When I heard well-meaning friends and Israeli public officials urge French Jews to run here for their lives, I remembered this:

I remembered my flushed cheeks and sinking stomach when a lecturer told my Young Judaea Year Course (1972-1973) that the post-Holocaust aliya of European Jews was a response to fear. I was a 17 year-old daughter of survivors of Auschwitz and Bergen-Belsen (my mom) and Theresienstadt and Majdanek (my dad). I remembered telling him that my parents could have gone elsewhere to seek refuge. That they chose to come here. That they believed that this was the only place for Jews and that they indeed took up arms nearly as soon as they arrived. That they did not flee – they fought.

I remembered my daughter’s anger at her junior high school classmates who accused Europe’s Jews of going to the Holocaust like sheep to the slaughter. And I remembered my relief when she told me that, unlike my teacher on Year Course, her teachers had her back when she explained why this was not true. I was relieved that the early Zionist sheep-to-the-slaughter narrative had been amended by the education system here, and that Holocaust Remembrance Day in Israel had officially been renamed, “Yom HaZikaron laShoah ve-laG’vurah,” meaning Holocaust and Bravery Remembrance Day. That in their own way, they fought.

I remembered the anger of Jewish friends of Mizrahi descent who came here from North Africa and Arab countries, who also heard the early Zionist narrative in school as children, that their parents were driven here by fear. This too has thankfully been amended by the Israeli education system to a greater and in some parts lesser extent. They too were horrified that their teachers could ignore brave uncles who risked their lives to bring their family to this country and other relatives who took up arms nearly as soon as they arrived.

I remembered the Ethiopian and Russian soldiers who are serving alongside my daughter in the IDF, and that ignorant people told them that their parents only came here to flee religious oppression, poverty, or disease. Their parents brought their children here to fight – not flee. They raised them to do so rather than seek a readily available exemption from service.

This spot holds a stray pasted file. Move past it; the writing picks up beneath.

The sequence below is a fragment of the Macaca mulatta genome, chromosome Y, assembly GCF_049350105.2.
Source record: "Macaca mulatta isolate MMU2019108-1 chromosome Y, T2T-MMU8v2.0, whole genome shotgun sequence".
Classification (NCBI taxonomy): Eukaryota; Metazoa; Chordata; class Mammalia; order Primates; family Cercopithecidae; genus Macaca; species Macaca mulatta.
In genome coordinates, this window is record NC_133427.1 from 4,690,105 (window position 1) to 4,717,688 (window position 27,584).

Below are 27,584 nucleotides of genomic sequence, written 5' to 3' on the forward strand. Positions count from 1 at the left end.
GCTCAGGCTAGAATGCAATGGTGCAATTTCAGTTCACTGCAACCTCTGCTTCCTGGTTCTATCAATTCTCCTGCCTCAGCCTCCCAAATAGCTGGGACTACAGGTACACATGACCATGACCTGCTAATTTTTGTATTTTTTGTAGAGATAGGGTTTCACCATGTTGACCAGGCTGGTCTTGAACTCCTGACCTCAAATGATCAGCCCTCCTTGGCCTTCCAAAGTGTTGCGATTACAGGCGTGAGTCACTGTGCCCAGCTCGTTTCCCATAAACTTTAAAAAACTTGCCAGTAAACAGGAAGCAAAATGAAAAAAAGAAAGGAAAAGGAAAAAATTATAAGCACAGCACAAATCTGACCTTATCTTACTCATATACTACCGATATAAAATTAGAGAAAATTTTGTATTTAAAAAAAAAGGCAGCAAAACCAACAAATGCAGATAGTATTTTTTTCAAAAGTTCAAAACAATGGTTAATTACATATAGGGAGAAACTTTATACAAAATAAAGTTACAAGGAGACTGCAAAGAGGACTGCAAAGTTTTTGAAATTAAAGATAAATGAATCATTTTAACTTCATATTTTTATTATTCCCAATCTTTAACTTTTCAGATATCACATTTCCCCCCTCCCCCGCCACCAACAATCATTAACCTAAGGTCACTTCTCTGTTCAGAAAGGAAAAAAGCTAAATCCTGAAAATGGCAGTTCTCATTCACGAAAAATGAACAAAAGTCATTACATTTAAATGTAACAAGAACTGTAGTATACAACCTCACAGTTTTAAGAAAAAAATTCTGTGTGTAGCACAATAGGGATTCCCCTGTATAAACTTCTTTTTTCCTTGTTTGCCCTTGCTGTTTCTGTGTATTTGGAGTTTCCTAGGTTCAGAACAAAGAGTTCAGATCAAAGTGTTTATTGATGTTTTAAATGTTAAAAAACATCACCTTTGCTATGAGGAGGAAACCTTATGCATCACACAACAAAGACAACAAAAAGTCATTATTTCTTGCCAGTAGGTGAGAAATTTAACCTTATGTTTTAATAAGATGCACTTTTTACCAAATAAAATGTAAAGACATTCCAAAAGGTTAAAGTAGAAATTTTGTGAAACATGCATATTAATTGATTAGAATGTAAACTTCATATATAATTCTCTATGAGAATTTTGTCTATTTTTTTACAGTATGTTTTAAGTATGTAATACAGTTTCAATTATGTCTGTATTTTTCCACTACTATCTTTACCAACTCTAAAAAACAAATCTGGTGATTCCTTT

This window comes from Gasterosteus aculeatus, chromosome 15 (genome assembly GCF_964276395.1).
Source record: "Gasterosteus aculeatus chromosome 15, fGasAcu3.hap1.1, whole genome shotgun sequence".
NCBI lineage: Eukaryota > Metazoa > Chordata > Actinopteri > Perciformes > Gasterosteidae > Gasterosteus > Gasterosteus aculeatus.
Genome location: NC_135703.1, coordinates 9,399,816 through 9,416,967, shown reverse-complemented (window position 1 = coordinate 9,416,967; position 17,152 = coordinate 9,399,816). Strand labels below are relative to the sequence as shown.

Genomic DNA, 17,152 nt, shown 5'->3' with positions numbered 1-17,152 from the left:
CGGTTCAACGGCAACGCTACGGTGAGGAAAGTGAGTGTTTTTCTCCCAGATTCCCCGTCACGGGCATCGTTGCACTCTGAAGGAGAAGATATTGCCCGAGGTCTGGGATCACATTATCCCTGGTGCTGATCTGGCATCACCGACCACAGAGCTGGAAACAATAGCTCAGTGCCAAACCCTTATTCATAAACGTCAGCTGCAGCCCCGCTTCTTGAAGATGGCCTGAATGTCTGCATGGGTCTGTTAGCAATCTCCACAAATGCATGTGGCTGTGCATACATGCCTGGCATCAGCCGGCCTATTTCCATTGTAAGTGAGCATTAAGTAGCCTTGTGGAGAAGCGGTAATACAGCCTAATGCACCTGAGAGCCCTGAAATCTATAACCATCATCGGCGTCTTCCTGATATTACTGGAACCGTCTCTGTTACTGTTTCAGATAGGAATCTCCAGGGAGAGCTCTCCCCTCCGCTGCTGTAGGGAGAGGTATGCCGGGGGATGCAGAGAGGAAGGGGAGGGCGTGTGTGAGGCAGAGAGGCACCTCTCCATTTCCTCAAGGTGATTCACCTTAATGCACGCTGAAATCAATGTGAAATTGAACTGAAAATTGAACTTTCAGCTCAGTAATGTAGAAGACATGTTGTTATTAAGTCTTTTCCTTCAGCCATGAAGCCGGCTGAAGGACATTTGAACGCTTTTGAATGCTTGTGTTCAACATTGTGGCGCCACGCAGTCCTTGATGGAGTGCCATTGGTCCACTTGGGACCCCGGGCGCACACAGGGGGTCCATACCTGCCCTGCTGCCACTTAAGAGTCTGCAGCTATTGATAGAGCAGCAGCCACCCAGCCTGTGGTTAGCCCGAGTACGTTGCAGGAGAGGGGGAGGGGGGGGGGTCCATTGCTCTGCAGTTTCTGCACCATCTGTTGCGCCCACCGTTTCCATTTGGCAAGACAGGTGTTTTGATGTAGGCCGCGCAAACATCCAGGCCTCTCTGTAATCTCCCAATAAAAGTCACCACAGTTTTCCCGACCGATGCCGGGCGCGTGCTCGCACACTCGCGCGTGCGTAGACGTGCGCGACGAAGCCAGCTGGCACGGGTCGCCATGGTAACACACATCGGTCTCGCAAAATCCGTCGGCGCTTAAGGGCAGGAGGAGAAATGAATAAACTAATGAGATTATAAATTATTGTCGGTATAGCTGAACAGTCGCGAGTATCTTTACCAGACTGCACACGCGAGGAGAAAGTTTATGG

No Jew should flee. No one should urge Jews to flee. No one of any race or religion should flee. We must all fight.

We must all fight anti-Semitism, racism, and attempts to rob us of our individual freedoms bravely and however we can. This can mean taking up arms to defend ourselves or staying put where we are and refusing to carry on the work of haters by hating ourselves.

It can mean heeding the advice of a French woman named Lorine who told Israel Army Radio on Monday, “We shouldn’t flee, but we should calmly prepare to leave.”

It can mean heeding the advice of Natan Sharansky, who told Channel 10 News yesterday that “We need to be wise enough to respond appropriately, that is, to see to it that the absorption [of French Jewry in Israel] is successful.”

On a national level, this can mean fighting for policy which facilitates their successful absorption, ensuring that they learn Hebrew, live in communities in which they are not isolated, avoiding the bureaucratic nightmares that plagued previous aliyot, and streamlining conversions of non-Jewish family members.

On a personal level, it can mean fighting our fear of the other to welcome them into our hearts and our homes. It can mean fighting inner demons that cause us to quickly form opinions of who they are. Previous aliyot have been called cheap, primitive, intellectual, too clean, too dirty, insular, rich, poor, bad dressers, good dressers, and any human trait that the human mind can imagine. It can mean knowing and acknowledging that they too are here to fight – not flee.

It can mean fighting the urge to sit on the couch to march here or there and vote. Or it can mean bravely dipping into our pockets.

And yes, it can mean that when the going gets tough, the tough get going.

We must heed the commandment: Therefore choose life, that thou mayest live, thou and thy seed (Deuteronomy 30:19).

But whenever we can, we must choose fight – not flight – and urge others to do the same.